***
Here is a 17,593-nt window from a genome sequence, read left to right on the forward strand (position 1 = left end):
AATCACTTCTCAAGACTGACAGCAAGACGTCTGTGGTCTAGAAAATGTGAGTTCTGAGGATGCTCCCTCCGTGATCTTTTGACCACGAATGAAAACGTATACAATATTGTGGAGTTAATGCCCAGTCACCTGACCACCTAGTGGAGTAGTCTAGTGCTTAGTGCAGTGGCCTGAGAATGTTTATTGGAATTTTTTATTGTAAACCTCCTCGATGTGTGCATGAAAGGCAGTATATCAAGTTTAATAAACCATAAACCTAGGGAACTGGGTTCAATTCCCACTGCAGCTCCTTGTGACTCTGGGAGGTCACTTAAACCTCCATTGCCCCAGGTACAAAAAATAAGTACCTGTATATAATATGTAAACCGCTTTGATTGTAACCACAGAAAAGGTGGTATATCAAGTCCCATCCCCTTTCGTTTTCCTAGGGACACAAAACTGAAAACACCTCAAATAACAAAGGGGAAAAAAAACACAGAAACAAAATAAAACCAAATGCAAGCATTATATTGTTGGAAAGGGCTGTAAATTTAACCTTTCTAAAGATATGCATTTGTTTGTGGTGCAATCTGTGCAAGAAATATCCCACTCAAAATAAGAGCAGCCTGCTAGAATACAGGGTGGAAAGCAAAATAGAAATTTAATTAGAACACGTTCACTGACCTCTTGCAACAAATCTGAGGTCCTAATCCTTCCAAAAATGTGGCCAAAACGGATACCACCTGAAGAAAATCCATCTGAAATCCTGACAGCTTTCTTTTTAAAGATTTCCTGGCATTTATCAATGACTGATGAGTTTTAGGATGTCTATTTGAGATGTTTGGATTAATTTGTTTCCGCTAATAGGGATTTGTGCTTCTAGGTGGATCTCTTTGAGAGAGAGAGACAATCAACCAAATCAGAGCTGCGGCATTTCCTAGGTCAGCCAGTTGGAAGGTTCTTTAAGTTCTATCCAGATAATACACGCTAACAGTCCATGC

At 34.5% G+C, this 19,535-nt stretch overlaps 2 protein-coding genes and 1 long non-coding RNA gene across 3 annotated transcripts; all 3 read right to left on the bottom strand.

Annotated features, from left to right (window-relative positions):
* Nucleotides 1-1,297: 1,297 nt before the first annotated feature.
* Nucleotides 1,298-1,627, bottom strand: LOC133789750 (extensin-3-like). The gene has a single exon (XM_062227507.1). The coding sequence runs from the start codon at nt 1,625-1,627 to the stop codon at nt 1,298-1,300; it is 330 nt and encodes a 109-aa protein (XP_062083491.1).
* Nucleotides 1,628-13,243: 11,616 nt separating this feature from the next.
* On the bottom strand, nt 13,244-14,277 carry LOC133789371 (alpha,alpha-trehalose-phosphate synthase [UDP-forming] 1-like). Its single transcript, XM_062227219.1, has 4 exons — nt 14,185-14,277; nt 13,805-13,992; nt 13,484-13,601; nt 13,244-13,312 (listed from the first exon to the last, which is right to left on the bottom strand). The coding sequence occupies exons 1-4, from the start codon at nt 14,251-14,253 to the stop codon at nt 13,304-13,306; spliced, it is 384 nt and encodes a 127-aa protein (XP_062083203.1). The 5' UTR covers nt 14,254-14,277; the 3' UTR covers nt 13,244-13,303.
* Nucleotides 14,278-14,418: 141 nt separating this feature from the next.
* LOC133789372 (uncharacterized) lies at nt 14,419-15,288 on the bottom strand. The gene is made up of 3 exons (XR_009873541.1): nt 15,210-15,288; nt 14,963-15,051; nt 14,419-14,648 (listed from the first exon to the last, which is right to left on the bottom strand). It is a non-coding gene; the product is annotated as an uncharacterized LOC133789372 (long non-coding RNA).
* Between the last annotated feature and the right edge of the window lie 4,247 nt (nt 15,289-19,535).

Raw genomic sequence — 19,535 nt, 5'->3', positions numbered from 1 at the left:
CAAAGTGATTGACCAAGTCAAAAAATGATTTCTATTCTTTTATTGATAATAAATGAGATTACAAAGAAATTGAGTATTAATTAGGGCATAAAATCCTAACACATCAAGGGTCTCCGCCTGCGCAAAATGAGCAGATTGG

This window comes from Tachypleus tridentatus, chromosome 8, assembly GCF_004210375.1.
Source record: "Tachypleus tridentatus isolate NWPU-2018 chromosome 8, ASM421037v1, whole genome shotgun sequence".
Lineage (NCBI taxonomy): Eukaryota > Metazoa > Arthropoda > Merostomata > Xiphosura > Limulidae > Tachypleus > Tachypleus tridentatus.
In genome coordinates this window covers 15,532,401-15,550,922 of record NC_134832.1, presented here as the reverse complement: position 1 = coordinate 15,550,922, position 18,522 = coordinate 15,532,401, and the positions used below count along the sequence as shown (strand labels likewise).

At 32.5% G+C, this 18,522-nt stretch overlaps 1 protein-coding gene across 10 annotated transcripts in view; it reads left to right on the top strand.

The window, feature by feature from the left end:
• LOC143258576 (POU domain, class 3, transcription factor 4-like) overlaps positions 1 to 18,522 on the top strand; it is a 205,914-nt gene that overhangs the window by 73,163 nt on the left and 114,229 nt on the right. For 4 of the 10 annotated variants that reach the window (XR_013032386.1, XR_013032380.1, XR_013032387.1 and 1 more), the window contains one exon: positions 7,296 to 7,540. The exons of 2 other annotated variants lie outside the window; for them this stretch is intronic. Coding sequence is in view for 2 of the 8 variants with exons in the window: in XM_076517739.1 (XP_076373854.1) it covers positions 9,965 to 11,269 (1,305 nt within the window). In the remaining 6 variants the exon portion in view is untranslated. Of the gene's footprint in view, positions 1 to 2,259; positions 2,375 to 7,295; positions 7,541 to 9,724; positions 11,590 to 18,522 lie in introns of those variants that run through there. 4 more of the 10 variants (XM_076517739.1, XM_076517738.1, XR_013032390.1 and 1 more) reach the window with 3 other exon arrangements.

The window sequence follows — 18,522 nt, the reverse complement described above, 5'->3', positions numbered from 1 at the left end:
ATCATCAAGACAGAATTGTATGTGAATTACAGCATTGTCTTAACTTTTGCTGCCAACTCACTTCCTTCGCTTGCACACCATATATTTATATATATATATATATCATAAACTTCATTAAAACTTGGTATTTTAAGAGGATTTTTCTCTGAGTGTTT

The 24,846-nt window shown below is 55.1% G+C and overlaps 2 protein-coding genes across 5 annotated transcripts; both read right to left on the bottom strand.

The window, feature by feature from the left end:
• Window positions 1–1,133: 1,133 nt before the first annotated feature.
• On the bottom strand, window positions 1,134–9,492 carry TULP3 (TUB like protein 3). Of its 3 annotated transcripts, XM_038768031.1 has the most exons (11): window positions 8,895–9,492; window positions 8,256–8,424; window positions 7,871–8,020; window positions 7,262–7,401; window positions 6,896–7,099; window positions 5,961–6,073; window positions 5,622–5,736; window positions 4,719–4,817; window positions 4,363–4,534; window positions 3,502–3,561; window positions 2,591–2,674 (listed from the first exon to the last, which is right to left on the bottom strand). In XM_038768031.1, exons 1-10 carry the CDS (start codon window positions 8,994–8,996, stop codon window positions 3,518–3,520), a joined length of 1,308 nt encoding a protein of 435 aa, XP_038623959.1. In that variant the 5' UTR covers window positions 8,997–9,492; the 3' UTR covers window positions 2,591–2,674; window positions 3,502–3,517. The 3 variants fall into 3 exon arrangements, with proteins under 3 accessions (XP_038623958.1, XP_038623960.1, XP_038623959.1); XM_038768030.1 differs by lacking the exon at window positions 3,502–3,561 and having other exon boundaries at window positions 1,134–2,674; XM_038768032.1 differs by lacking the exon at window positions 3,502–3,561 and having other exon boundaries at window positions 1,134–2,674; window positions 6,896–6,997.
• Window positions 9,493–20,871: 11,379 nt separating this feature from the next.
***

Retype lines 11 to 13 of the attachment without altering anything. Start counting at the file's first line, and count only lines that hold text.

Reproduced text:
* Between the last annotated feature and the right edge of the window lie 4,247 nt (nt 15,289-19,535).

Raw genomic sequence — 19,535 nt, 5'->3', positions numbered from 1 at the left:
CAAAGTGATTGACCAAGTCAAAAAATGATTTCTATTCTTTTATTGATAATAAATGAGATTACAAAGAAATTGAGTATTAATTAGGGCATAAAATCCTAACACATCAAGGGTCTCCGCCTGCGCAAAATGAGCAGATTGG